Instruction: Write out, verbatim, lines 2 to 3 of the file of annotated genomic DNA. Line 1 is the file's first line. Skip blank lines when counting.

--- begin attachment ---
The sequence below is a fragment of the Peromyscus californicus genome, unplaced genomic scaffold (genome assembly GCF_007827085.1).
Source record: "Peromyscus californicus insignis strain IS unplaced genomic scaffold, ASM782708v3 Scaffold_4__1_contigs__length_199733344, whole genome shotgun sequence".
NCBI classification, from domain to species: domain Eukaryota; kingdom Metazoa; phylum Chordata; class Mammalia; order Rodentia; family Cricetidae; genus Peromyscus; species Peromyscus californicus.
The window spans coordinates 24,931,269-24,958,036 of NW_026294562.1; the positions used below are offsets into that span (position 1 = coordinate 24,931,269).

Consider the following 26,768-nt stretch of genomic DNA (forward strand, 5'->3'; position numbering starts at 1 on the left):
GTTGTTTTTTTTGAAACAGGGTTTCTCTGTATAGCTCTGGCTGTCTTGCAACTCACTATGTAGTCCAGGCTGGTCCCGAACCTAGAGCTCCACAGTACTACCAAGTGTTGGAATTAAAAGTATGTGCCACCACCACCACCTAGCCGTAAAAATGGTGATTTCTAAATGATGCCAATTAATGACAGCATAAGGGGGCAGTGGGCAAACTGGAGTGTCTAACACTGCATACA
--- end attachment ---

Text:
Source record: "Peromyscus californicus insignis strain IS unplaced genomic scaffold, ASM782708v3 Scaffold_4__1_contigs__length_199733344, whole genome shotgun sequence".
NCBI classification, from domain to species: domain Eukaryota; kingdom Metazoa; phylum Chordata; class Mammalia; order Rodentia; family Cricetidae; genus Peromyscus; species Peromyscus californicus.